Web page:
Hockey often gets the cold shoulder when it comes to generating heat among fans. But at the Winter Olympic Games in Vancouver earlier this year, when the Canadian men’s hockey team won the gold medal with a dramatic overtime goal over the United States, 52.9 million viewers tuned in—the largest audience for a hockey game in 30 years, according to Nielsen.
A 2008 Harris Interactive Poll shows that only 5 percent of respondents list hockey as their favorite sport, but that’s a three-percentage-point increase over the past 25 years—a triumph compared to Major League Baseball’s seven-point slide during that time period, and pro basketball’s seven-point drop during just the last 10 years. Now all the National Hockey League (NHL) has to do is find a way to capitalize on that growth—an effort that may help the league regain the number-four spot among U.S. professional sports.
Like any business, the NHL is utilizing social media to connect with and draw customers. This year, the league created a social media department to oversee its 355,000 Twitter followers, as well as its 260,000 Facebook fans. The league takes advantage of these social networks to lure customers toward other media outlets.
Because the NHL accumulates so many online mentions (specific team names, players, events, etc.), officials opted for ViralHeat, a platform that offered a flat rate to monitor social networks—a set cost regardless of “hits.”
“We’re trying to develop an audience,” says Mike DiLorenzo, the NHL’s director of corporate communications. “[That] could [mean] inspiring a casual fan to engage with us or an avid fan to do more with us. By building windows into NHL.com, NHL Network, television-rights holders, and our other media properties, [we’re] giving fans an opportunity to come through those windows to see what we’re doing.”
DiLorenzo notes that the NHL’s fan community is far more widely dispersed than those of most professional sports leagues—with a smaller percentage of its fans root, root, rooting for a home team. Out-of-town fans face several disadvantages: Not only is it harder for them to attend games, but the NHL’s relatively modest national-television footprint leaves them unable even to watch their preferred team as often as local fans can, and they can’t go down to the local sporting-goods store to buy their favorite team’s jersey. The NHL,however, is trying to shorten the distance between those displaced fans and their favorite teams. Social media tools, for example, allow the league to knit small pockets of fans into one large community.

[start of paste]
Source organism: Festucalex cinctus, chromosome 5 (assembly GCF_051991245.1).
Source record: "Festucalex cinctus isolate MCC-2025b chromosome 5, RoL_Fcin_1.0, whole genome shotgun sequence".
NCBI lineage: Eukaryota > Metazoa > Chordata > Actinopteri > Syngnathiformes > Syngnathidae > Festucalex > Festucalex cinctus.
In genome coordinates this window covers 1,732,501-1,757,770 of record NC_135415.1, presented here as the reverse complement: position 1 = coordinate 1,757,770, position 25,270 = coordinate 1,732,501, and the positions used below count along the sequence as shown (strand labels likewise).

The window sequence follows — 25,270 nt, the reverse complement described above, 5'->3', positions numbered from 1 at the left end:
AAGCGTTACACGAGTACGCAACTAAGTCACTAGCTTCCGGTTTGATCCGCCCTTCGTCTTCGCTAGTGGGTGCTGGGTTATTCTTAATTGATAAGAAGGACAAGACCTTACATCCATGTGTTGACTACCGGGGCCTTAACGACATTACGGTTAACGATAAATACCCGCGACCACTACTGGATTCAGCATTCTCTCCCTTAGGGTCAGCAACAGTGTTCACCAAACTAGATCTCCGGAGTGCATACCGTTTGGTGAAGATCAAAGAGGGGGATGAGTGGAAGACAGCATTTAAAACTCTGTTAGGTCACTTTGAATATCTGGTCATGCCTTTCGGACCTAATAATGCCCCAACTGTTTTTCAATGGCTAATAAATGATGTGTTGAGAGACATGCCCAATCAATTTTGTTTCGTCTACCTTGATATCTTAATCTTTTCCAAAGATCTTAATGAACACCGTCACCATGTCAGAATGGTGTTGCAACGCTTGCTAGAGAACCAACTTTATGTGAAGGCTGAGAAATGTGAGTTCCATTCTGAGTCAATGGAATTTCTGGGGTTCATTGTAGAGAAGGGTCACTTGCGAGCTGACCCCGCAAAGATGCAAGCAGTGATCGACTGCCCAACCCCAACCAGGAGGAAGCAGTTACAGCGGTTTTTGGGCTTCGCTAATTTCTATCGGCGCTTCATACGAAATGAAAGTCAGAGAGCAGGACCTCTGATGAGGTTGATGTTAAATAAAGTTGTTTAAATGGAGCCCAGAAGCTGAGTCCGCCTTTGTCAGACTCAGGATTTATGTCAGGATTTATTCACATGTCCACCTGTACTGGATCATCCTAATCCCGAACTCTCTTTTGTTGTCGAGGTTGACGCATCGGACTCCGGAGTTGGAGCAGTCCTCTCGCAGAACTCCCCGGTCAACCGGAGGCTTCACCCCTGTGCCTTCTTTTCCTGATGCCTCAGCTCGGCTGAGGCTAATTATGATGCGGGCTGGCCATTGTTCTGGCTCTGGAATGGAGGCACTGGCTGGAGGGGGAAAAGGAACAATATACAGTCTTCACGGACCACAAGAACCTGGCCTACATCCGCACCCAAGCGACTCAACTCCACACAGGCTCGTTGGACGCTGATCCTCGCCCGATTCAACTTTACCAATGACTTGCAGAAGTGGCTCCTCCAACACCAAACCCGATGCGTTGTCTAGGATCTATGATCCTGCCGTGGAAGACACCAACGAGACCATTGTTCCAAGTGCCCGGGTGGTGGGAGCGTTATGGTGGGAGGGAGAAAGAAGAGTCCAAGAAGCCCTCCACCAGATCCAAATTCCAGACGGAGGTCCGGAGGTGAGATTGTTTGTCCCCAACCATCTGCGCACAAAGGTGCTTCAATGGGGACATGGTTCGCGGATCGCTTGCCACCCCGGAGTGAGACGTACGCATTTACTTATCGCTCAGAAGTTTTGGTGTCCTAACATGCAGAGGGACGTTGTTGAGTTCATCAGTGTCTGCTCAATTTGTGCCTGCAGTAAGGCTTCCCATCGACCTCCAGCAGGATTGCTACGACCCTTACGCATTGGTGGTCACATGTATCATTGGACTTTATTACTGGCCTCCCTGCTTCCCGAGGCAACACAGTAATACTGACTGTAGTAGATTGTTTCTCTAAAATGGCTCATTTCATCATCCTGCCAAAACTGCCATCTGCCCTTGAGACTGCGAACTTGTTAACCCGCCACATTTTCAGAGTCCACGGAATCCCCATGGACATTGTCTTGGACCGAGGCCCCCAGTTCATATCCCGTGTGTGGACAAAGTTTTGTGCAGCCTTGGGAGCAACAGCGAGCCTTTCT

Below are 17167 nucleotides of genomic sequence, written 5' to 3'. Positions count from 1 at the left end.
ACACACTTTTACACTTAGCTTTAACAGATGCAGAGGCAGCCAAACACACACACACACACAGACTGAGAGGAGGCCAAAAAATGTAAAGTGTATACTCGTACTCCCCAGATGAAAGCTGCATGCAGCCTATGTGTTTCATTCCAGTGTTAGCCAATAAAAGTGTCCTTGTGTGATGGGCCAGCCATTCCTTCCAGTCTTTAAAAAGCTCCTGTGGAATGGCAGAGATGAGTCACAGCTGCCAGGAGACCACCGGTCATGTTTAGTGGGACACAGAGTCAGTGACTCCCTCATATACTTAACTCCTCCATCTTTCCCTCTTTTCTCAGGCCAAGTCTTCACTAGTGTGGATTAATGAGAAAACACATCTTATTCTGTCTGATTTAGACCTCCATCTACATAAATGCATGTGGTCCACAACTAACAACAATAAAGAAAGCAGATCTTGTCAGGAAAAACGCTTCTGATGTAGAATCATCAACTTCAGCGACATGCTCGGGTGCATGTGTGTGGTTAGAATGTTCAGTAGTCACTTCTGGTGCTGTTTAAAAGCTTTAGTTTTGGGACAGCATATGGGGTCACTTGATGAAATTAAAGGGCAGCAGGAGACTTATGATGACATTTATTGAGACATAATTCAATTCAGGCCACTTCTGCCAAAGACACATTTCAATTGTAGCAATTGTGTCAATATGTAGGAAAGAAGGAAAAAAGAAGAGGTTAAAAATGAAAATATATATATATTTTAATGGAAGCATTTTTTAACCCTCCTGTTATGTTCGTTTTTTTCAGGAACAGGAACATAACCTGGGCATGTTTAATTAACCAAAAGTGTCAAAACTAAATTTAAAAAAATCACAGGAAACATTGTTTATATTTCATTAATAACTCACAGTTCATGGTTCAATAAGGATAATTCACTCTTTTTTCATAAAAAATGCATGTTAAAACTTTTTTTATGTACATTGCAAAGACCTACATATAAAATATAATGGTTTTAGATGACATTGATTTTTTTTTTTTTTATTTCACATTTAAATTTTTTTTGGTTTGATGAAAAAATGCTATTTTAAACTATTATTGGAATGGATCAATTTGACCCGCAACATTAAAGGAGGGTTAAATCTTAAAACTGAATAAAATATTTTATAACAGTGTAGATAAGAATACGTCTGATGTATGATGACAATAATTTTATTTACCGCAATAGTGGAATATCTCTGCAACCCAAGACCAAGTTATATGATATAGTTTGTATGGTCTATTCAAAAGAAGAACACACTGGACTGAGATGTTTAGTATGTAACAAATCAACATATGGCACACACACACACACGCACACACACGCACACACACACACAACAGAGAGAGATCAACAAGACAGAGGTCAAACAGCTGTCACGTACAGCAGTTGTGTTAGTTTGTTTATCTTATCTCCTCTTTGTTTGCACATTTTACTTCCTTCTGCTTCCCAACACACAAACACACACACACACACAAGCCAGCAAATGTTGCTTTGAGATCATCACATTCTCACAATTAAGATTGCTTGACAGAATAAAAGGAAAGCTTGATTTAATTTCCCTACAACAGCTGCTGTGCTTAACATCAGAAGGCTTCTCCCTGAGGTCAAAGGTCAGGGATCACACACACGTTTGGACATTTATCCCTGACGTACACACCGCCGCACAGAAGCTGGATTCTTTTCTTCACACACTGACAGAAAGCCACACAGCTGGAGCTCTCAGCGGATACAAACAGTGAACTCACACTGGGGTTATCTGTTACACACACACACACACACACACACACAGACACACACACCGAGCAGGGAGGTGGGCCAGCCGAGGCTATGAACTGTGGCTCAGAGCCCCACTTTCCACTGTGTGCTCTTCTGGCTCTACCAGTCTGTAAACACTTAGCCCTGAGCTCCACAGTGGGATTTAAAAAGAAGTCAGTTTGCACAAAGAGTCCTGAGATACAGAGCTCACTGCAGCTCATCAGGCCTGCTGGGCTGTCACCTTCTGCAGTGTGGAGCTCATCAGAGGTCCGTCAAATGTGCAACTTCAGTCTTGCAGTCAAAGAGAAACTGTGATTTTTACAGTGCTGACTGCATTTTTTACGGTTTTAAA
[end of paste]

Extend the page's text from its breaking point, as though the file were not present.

“What we do exceptionally well—what the other professional sports leagues and companies don’t do as well—is have a two-way dialogue [with customers],” DiLorenzo contends. “A lot of companies pay lip service to it…but if you look at our home-base Twitter feed, we have more two-way conversations going on than any other sports league and most any other brand out there [have]…. We’re responding to the dialogue with our fans. We’re enabling our fans to express their fandom. When they have viewing parties or Tweetups we send merchandise to them to make that emotional connection with them.”
Given that level of customer engagement, why is it that the NHL isn’t as popular as other major sports? A recent article in The Washington Post, for example, lauded the Washington Capitals for their aggressive approach to utilizing social networks; more important, the article also explains why social media marketing is especially important to the NHL, and why the league is so far behind the National Football League (NFL), whose TV rights garner more than $20 billion.
“The NFL consistently draws the highest television ratings among the four major professional sports leagues in North America,” according to the article, “and the frequent stoppages in play have made it attractive for advertisers seeking the attention of fans watching at home.… With NHL games often played at a frenetic pace and thus not ideally suited for the small screen, the league is far behind the NFL in television-ad revenue.”
As with any company facing fierce competition for a limited resource, the NHL has had to be on the cutting edge when it comes to marketing—thus the importance of the Chicago Blackhawks’ selection for “Best Brand Use of Twitter” in the Third Annual Mashable Open Web Awards. According to organizer Mashable.com, the awards are an international online-voting competition covering major innovations in Web technology and achievements in social media—and the ’Hawks beat out “thousands of nominees” for the award, including both sports and non-sports businesses.
“The [fans] picked us up on their backs and took us to the award,” says Brad Boron, the Blackhawks’ assistant for new media and publications. “What we do doesn’t matter without their enthusiasm and passion.”
The Blackhawks use the team Twitter feed to post live game updates, answer fan questions, respond to fan concerns, and share—or, in the microblogging site’s parlance, “retweet”—what fans are posting about the team. The team also recently created a WordPress blog that enables fans to ask players questions.
“If fans didn’t tell us what they like, or what the team needs to do more of, we wouldn’t be [using social networks],” Boron says. “They drive the level of engagement and what we deliver to them.”
The Blackhawks have approximately 25,000 followers on Twitter and 165,000 fans on Facebook, each figure second-highest in the league behind the Pittsburgh Penguins. Surpassing the Penguins may be difficult—Pittsburgh’s team captain, Sydney Crosby, is arguably the game’s most-popular figure, and happens to have scored that gold-medal-winning goal for Team Canada.